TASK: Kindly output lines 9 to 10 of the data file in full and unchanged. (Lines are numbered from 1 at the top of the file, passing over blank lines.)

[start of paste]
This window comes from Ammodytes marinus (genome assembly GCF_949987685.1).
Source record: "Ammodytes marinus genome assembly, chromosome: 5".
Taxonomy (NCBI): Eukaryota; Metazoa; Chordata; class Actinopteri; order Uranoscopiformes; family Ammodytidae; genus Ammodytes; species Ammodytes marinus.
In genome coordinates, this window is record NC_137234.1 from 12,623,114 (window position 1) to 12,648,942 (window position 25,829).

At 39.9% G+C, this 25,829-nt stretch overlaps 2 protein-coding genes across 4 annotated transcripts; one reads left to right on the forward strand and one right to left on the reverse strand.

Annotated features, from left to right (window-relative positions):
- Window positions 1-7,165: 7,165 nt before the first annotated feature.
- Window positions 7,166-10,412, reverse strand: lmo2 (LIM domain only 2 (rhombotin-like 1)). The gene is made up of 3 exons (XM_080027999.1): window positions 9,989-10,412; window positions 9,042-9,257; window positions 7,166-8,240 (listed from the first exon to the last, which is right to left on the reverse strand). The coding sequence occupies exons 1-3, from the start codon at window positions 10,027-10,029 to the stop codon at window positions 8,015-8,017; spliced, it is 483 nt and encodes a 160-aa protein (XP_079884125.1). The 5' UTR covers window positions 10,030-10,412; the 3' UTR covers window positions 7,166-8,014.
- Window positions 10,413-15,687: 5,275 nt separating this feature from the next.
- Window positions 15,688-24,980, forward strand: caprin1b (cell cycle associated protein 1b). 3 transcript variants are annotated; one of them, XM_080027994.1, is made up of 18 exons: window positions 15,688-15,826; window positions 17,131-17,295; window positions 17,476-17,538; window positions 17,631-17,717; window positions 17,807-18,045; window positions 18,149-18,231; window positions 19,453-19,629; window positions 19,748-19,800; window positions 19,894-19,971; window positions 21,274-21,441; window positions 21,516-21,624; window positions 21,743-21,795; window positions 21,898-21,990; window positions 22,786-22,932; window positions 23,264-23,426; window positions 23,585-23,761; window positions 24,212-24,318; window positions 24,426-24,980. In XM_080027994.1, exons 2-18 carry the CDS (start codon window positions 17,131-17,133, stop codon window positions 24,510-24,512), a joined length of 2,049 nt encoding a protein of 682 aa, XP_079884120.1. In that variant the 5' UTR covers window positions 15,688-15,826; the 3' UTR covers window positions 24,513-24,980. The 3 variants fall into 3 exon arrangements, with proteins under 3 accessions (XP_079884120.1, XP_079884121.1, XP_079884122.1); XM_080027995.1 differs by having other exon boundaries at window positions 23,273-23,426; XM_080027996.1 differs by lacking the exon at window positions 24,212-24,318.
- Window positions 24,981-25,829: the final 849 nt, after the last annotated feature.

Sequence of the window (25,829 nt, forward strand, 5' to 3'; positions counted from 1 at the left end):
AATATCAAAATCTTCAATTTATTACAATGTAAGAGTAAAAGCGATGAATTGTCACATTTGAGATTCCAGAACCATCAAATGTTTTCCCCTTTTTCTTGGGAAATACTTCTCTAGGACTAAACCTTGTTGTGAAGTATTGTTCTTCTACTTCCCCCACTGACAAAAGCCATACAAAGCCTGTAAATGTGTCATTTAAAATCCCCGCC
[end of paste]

- Window positions 10,413-15,687: 5,275 nt separating this feature from the next.
- Window positions 15,688-24,980, forward strand: caprin1b (cell cycle associated protein 1b). 3 transcript variants are annotated; one of them, XM_080027994.1, is made up of 18 exons: window positions 15,688-15,826; window positions 17,131-17,295; window positions 17,476-17,538; window positions 17,631-17,717; window positions 17,807-18,045; window positions 18,149-18,231; window positions 19,453-19,629; window positions 19,748-19,800; window positions 19,894-19,971; window positions 21,274-21,441; window positions 21,516-21,624; window positions 21,743-21,795; window positions 21,898-21,990; window positions 22,786-22,932; window positions 23,264-23,426; window positions 23,585-23,761; window positions 24,212-24,318; window positions 24,426-24,980. In XM_080027994.1, exons 2-18 carry the CDS (start codon window positions 17,131-17,133, stop codon window positions 24,510-24,512), a joined length of 2,049 nt encoding a protein of 682 aa, XP_079884120.1. In that variant the 5' UTR covers window positions 15,688-15,826; the 3' UTR covers window positions 24,513-24,980. The 3 variants fall into 3 exon arrangements, with proteins under 3 accessions (XP_079884120.1, XP_079884121.1, XP_079884122.1); XM_080027995.1 differs by having other exon boundaries at window positions 23,273-23,426; XM_080027996.1 differs by lacking the exon at window positions 24,212-24,318.